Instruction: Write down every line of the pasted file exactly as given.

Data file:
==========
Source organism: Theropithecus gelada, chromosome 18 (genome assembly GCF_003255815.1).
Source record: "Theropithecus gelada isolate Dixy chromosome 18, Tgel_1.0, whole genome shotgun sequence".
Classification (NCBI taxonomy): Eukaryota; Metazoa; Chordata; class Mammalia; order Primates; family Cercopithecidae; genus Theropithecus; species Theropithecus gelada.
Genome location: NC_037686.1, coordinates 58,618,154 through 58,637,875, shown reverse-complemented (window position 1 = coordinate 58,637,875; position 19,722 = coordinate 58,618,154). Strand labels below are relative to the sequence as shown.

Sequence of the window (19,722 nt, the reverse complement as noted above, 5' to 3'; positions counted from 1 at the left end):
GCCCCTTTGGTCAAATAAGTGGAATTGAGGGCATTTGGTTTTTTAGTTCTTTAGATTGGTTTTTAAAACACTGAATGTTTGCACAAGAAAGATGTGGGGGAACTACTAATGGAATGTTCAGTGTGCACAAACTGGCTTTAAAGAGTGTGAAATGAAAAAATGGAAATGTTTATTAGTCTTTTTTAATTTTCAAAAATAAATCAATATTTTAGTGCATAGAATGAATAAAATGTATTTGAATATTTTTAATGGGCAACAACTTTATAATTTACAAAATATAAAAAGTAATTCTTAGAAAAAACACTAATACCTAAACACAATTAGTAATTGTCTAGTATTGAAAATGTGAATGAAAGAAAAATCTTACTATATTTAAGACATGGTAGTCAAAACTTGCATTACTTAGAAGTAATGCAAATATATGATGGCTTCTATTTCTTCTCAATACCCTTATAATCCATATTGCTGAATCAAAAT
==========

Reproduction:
Source organism: Theropithecus gelada, chromosome 18 (genome assembly GCF_003255815.1).
Source record: "Theropithecus gelada isolate Dixy chromosome 18, Tgel_1.0, whole genome shotgun sequence".
Classification (NCBI taxonomy): Eukaryota; Metazoa; Chordata; class Mammalia; order Primates; family Cercopithecidae; genus Theropithecus; species Theropithecus gelada.
Genome location: NC_037686.1, coordinates 58,618,154 through 58,637,875, shown reverse-complemented (window position 1 = coordinate 58,637,875; position 19,722 = coordinate 58,618,154). Strand labels below are relative to the sequence as shown.

Sequence of the window (19,722 nt, the reverse complement as noted above, 5' to 3'; positions counted from 1 at the left end):
GCCCCTTTGGTCAAATAAGTGGAATTGAGGGCATTTGGTTTTTTAGTTCTTTAGATTGGTTTTTAAAACACTGAATGTTTGCACAAGAAAGATGTGGGGGAACTACTAATGGAATGTTCAGTGTGCACAAACTGGCTTTAAAGAGTGTGAAATGAAAAAATGGAAATGTTTATTAGTCTTTTTTAATTTTCAAAAATAAATCAATATTTTAGTGCATAGAATGAATAAAATGTATTTGAATATTTTTAATGGGCAACAACTTTATAATTTACAAAATATAAAAAGTAATTCTTAGAAAAAACACTAATACCTAAACACAATTAGTAATTGTCTAGTATTGAAAATGTGAATGAAAGAAAAATCTTACTATATTTAAGACATGGTAGTCAAAACTTGCATTACTTAGAAGTAATGCAAATATATGATGGCTTCTATTTCTTCTCAATACCCTTATAATCCATATTGCTGAATCAAAAT